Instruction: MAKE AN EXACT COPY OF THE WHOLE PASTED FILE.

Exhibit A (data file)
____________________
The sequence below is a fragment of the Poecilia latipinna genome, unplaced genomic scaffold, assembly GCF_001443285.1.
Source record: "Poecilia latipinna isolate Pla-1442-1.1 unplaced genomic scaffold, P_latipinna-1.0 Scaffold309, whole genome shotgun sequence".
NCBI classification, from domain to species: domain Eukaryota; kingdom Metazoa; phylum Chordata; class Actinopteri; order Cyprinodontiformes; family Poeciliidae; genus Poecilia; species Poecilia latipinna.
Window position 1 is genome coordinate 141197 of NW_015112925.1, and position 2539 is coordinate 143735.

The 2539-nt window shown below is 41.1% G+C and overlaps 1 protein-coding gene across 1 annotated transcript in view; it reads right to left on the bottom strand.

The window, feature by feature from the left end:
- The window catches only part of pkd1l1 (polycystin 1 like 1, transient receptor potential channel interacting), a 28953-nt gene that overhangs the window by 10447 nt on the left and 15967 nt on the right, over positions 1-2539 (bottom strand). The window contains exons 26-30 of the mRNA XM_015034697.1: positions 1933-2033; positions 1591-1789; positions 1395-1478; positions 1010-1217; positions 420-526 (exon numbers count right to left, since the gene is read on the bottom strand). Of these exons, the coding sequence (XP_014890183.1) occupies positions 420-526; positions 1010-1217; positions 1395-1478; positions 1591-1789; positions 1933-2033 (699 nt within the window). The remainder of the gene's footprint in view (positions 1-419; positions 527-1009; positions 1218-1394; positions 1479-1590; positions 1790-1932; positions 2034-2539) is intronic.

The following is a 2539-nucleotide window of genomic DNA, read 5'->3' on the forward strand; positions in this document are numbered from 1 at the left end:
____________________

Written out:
The sequence below is a fragment of the Poecilia latipinna genome, unplaced genomic scaffold, assembly GCF_001443285.1.
Source record: "Poecilia latipinna isolate Pla-1442-1.1 unplaced genomic scaffold, P_latipinna-1.0 Scaffold309, whole genome shotgun sequence".
NCBI classification, from domain to species: domain Eukaryota; kingdom Metazoa; phylum Chordata; class Actinopteri; order Cyprinodontiformes; family Poeciliidae; genus Poecilia; species Poecilia latipinna.
Window position 1 is genome coordinate 141197 of NW_015112925.1, and position 2539 is coordinate 143735.

The 2539-nt window shown below is 41.1% G+C and overlaps 1 protein-coding gene across 1 annotated transcript in view; it reads right to left on the bottom strand.

The window, feature by feature from the left end:
- The window catches only part of pkd1l1 (polycystin 1 like 1, transient receptor potential channel interacting), a 28953-nt gene that overhangs the window by 10447 nt on the left and 15967 nt on the right, over positions 1-2539 (bottom strand). The window contains exons 26-30 of the mRNA XM_015034697.1: positions 1933-2033; positions 1591-1789; positions 1395-1478; positions 1010-1217; positions 420-526 (exon numbers count right to left, since the gene is read on the bottom strand). Of these exons, the coding sequence (XP_014890183.1) occupies positions 420-526; positions 1010-1217; positions 1395-1478; positions 1591-1789; positions 1933-2033 (699 nt within the window). The remainder of the gene's footprint in view (positions 1-419; positions 527-1009; positions 1218-1394; positions 1479-1590; positions 1790-1932; positions 2034-2539) is intronic.

The following is a 2539-nucleotide window of genomic DNA, read 5'->3' on the forward strand; positions in this document are numbered from 1 at the left end: